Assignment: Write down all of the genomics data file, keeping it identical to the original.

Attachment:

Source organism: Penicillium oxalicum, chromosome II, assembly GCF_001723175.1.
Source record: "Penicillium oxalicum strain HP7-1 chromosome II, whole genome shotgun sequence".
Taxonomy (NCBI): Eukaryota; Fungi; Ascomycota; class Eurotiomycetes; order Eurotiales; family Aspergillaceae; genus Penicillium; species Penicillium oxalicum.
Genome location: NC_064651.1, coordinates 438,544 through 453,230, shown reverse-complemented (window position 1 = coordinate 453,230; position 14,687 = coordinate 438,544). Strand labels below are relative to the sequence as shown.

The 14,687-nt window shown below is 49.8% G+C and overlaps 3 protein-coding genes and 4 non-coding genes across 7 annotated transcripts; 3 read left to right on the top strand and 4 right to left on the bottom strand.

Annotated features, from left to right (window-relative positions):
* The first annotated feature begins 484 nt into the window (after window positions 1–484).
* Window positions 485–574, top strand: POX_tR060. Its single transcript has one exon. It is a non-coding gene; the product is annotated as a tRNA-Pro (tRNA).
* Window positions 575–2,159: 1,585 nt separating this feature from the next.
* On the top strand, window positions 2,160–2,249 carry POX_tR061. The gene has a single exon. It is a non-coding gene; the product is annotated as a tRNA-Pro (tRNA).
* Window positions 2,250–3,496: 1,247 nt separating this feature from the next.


Source organism: Penicillium oxalicum, chromosome II, assembly GCF_001723175.1.
Source record: "Penicillium oxalicum strain HP7-1 chromosome II, whole genome shotgun sequence".
Taxonomy (NCBI): Eukaryota; Fungi; Ascomycota; class Eurotiomycetes; order Eurotiales; family Aspergillaceae; genus Penicillium; species Penicillium oxalicum.
Genome location: NC_064651.1, coordinates 438,544 through 453,230, shown reverse-complemented (window position 1 = coordinate 453,230; position 14,687 = coordinate 438,544). Strand labels below are relative to the sequence as shown.

The 14,687-nt window shown below is 49.8% G+C and overlaps 3 protein-coding genes and 4 non-coding genes across 7 annotated transcripts; 3 read left to right on the top strand and 4 right to left on the bottom strand.

Annotated features, from left to right (window-relative positions):
* The first annotated feature begins 484 nt into the window (after window positions 1–484).
* Window positions 485–574, top strand: POX_tR060. Its single transcript has one exon. It is a non-coding gene; the product is annotated as a tRNA-Pro (tRNA).
* Window positions 575–2,159: 1,585 nt separating this feature from the next.
* On the top strand, window positions 2,160–2,249 carry POX_tR061. The gene has a single exon. It is a non-coding gene; the product is annotated as a tRNA-Pro (tRNA).
* Window positions 2,250–3,496: 1,247 nt separating this feature from the next.